Ruling on religious tolerance at schools
IN GENERAL the South African constitution, as is clear from its preamble, where reference to deity occurs, reflects a bias in favour of religion in general, as opposed to atheism and agnosticism. This bias in favour of religion is a departure from the pure principle of equality between believers and non-believers, as set out in section nine.
In particular, section 15 of the constitution provides that everyone has the right to freedom of conscience, religion, belief and opinion. It states further that religious observances may be conducted at state and state-aided institutions, provided that:
a) Those observances follow rules made by appropriate authorities.
b) They are conducted on an equitable basis.
c) Attendance at them is free and voluntary.
This provision obviously reflects a bias in favour of religion in general, unlike the position in the US where religious exercises, such as prayers, are not permitted in the schools. In the US, the idea of neutrality does not even permit one minute of silence “for meditation or voluntary prayer”.
How section 15 is actually interpreted and applied in practice is a great challenge, particularly when there is a dominant religion, as is the position in South Africa, with the dominant Christian religion. So, for instance, mandatory school prayers obviously constitute a violation of religious freedom, but even voluntary prayers could constitute a violation by putting pressure on children to participate. Also, is it practical to allow for religious observances for each and every religious faith, regardless of how large or small their representation in a particular school?
It is therefore the interpretation, among other things, of the above provision of the constitution, which is central to the recent landmark judgment of Judge Willem van der Linde in the high court in Johannesburg, in which he categorically ruled against the promotion of one religious denomination over any other at public schools by declaring that “neither a school governing body nor a public school may lawfully hold that it subscribes to only a particular religion to the exclusion of others”.
This seminal judgment was initiated in May this year by the Organisation for Religious Education and Democracy (Ogod), which brought an application to the high court seeking an order ruling against having a dominant religion observed in public schools. It had profound reservations on the practices of scripture reading, singing of hymns in assembly and the decoration of the walls of the school with Bible verses.
It was argued by the schools in question that as a result of religious freedom they were entitled to have an ethos or character, determined by their governing bodies, based on the community that fed the schools with pupils. This reflects a conservative or fundamentalist Christian theological approach, as expressed by the Christian View Network, which did not approve of the ruling by Judge Van der Linde. However, such an approach must inevitably lead to the domination of the one religious denomination over others.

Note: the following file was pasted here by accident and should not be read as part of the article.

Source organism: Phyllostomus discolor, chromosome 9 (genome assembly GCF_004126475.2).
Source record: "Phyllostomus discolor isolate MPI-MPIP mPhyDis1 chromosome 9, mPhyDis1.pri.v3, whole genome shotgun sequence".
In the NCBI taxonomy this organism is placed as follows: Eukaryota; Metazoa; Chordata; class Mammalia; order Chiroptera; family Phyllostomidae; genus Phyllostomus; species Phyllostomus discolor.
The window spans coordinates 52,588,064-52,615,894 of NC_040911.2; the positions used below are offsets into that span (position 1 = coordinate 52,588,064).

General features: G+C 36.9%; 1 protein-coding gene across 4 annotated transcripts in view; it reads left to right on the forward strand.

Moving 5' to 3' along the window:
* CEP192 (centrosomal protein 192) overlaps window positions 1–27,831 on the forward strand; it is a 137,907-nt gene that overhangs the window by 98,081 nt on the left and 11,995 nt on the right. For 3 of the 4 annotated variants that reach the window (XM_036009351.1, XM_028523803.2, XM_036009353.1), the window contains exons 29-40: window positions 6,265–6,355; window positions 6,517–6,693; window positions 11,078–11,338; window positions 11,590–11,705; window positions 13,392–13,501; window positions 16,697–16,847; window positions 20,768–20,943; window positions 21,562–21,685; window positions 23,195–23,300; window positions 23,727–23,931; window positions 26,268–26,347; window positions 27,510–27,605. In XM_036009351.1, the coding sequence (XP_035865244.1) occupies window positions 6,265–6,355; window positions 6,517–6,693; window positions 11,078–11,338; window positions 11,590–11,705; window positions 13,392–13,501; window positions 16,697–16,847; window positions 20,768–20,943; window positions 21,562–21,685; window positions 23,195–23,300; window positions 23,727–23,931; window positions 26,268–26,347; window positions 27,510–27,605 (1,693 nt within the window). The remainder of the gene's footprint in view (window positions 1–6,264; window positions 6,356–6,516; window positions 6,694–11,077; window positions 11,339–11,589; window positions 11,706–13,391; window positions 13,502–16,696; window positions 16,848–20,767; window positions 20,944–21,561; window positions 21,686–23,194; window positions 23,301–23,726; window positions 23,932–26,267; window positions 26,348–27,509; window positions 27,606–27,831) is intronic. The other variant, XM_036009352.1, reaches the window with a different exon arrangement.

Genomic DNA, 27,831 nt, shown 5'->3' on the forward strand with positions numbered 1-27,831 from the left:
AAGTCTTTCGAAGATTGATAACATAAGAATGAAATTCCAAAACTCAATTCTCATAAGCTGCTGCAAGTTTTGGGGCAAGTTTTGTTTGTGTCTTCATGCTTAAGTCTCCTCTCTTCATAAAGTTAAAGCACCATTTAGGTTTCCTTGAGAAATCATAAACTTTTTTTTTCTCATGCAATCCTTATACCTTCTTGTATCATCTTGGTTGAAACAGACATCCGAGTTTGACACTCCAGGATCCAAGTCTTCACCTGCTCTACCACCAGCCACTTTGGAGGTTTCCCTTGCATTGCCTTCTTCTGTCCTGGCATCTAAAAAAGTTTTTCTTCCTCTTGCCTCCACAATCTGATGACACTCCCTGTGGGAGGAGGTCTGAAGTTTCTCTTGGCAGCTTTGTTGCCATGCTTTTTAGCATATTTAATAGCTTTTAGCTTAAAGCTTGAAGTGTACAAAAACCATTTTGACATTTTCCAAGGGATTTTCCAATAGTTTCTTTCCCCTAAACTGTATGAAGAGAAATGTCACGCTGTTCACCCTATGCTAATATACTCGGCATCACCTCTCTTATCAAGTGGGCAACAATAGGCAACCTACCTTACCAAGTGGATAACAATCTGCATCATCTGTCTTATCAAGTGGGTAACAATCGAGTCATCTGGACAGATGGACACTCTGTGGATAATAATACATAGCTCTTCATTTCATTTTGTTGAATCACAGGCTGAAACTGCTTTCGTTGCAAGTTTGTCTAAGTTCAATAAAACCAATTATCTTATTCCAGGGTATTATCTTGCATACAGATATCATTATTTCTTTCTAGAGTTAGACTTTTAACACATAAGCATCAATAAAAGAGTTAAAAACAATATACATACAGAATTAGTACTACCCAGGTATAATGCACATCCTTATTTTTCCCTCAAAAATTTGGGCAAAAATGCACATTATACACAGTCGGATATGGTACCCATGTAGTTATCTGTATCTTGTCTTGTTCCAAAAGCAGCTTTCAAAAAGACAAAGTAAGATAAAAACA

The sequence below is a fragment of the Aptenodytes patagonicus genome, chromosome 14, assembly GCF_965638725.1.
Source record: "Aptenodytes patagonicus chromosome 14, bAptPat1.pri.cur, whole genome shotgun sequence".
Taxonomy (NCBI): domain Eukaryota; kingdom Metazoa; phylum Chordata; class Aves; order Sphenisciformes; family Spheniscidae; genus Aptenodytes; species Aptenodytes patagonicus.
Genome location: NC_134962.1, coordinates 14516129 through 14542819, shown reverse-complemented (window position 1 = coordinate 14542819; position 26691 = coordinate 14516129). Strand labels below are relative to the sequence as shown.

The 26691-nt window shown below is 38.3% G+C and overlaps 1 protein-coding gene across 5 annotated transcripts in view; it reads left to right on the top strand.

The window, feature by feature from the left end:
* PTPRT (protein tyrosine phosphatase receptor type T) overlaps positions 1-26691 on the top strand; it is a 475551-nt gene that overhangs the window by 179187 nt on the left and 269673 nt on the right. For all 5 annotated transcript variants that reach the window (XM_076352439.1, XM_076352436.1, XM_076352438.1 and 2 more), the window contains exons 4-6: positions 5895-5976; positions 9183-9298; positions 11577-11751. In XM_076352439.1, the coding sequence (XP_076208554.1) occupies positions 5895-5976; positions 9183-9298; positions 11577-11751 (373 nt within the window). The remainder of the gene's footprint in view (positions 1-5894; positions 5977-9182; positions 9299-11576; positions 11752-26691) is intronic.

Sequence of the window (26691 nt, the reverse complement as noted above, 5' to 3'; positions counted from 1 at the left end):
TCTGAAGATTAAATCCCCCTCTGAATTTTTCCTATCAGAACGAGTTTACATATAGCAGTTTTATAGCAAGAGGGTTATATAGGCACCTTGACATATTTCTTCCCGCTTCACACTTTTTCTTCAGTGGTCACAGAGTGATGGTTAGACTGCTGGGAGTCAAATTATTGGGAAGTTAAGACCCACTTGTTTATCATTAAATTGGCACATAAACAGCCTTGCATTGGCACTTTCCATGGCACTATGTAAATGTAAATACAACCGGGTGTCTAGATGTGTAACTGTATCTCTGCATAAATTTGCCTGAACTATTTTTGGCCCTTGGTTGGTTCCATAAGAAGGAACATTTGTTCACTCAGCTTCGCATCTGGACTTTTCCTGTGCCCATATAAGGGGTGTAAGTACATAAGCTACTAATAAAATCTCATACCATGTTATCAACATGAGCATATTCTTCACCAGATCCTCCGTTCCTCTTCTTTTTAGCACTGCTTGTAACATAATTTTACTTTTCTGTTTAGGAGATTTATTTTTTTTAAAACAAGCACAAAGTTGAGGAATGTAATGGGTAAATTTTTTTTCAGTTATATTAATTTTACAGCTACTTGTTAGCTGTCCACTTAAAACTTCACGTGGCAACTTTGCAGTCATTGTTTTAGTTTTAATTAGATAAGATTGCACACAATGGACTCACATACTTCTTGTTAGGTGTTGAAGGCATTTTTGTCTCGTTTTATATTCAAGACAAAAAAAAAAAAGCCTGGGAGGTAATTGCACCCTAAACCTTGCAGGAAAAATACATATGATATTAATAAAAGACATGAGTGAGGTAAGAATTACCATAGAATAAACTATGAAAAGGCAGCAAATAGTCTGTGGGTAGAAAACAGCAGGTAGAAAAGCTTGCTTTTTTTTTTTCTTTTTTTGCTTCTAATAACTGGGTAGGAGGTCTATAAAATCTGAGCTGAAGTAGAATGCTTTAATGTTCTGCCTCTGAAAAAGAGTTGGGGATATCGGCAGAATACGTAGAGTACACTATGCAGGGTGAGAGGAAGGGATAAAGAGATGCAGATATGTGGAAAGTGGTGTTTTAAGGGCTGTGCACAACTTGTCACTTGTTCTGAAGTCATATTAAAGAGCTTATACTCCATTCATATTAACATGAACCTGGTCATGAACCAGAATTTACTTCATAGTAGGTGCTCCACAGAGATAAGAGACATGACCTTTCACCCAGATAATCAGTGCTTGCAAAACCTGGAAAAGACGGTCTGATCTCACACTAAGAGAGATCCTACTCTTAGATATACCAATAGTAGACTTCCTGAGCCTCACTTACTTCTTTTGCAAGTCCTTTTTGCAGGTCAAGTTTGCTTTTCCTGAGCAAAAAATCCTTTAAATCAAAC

Ogod, referred to above, and as reported by the ANA, brought the application against six Afrikaans State schools. These were the Laerskool Randhart, Laerskool Baanbreker, Laerskool Garsfontein, Hoerskool Linden, Hoerskool Oudtshooren and Oudtshooren Gimnasium.
The essence of its argument was that the religious practices at these schools gave rise to the suppression of the scientific teaching of evolution and a dogmatic religious ethos that in effect was a form of coercion and a gross abuse of the rights of pupils.
In his monumental and landmark judgment, Judge Van der Linde declared that public spaces were indeed not “rarefied” but public ones that needed to achieve “universal and non-discriminatory access to education”. Referring to section 15 of the constitution set out above, he stated that provision for religious policies and observances must be conducted on a free, voluntary and equitable basis. As a result, he declared unequivocally that “in this country, our diversity is celebrated, not tolerated”.
He therefore questioned the acceptance by schools using rules laid down by the governing body to hold out to be exclusively a single denomination, be it Christian, Muslim, or even atheist.
What is clear from the judgment is that although religious observances and practices in schools are permissible, protecting children from coercion is essential. This allows broad-based religious education, rather than dogmatic instruction that promotes one religion over another.
In the pluralistic society that South Africa is, cultural and religious tolerance is essential for social cohesion. This is necessary to protect our celebrated diversity. In this regard, Van der Linde’s judgment makes a fundamentally sound contribution to our jurisprudence, which has been widely welcomed by most religious commentators, who include leaders in the Hindu, Tamil, Muslim and Christian faiths.
Protecting children from coercion is essential
George Devenish is an emeritus professor at UKZN and one of the scholars who assisted in drafting the Interim Constitution in 1993